Former Brazilian President Luiz Inacio Lula da Silva has been questioned by a top anti-corruption judge over allegations he accepted bribes.
He is suspected of letting construction giant Odebrecht buy the land for his Sao Paulo institute and providing him with an apartment nearby.
Lula denied the accusations in two hours of questioning by Judge Sergio Moro and vowed to prove his innocence.
Polls suggest he is the would-be front-runner for the 2018 elections.
Make or break
In July, Judge Moro sentenced Lula to nine and a half years in prison for accepting bribes from engineering firm OAS in the form of a beachfront apartment in return for his help in winning contracts with Brazil's state oil company, Petrobras.
Lula remains free while he is appealing against the sentence. Unless his appeal succeeds, he will not be able to stand for the 2018 election.
He is also fighting four other corruption trials, and last week was charged with forming a criminal organisation to divert funds from Petrobras.
The questioning was led by Judge Sergio Moro, who is in charge of Operation Car Wash, the country's biggest ever corruption investigation.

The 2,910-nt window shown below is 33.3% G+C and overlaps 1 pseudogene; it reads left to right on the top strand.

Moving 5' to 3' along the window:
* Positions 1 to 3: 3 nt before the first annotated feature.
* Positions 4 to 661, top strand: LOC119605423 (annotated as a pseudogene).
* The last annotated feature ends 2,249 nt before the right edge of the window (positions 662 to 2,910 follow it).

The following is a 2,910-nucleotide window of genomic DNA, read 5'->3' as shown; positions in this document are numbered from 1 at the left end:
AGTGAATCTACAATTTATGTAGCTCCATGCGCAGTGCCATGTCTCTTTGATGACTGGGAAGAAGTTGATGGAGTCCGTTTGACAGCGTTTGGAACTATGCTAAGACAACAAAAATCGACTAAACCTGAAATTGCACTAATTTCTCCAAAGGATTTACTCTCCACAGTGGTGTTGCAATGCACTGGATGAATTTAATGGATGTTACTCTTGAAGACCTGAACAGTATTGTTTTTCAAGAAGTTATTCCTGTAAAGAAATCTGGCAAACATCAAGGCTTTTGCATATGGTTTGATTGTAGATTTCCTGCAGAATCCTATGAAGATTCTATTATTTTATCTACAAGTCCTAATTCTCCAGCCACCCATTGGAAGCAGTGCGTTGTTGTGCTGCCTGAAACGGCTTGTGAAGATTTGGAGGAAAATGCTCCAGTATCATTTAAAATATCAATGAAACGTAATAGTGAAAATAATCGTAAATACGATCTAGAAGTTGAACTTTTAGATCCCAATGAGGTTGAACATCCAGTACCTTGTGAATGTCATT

The BBC's South America correspondent Katy Watson says Judge Moro is a divisive figure in Brazil.
To some he is a superstar anti-corruption crusader while to others he is a man on a mission to destroy the former president and the Workers' Party Lula led, our correspondent says.
Lula says the corruption charges have been brought against him to prevent him from running in the election.
He governed the country between 2003 and 2011 and enjoyed huge popularity at the time.
Not able under Brazilian law to stand for a third consecutive term, he was succeeded by his protege, Dilma Rousseff, who was impeached last year accused of breaking budgetary laws.
Lula still has a lot of name recognition and remains popular with many in the Workers' Party.
Dozens of buses carrying Lula's supporters arrived in Curitiba, officials said, and hundreds of them gathered to show their support on the streets next to the court - although the area in front of the building had been blocked by police.
A demonstration against the former president and in support of the investigation was held in a different part of the city, and officials said there had been no reports of violence.
Testimony given by his former right-hand man, Antonio Palocci, last week strengthened Judge Moro's case.
According to Palocci, Lula had agreed with Odebrecht that the company would pay $96m (£73m) to the Workers' Party in exchange for commercial contracts and benefits.
But on Wednesday Lula said Palocci - who had served as his finance minister - lied and that he was trying to reduce his jail sentence.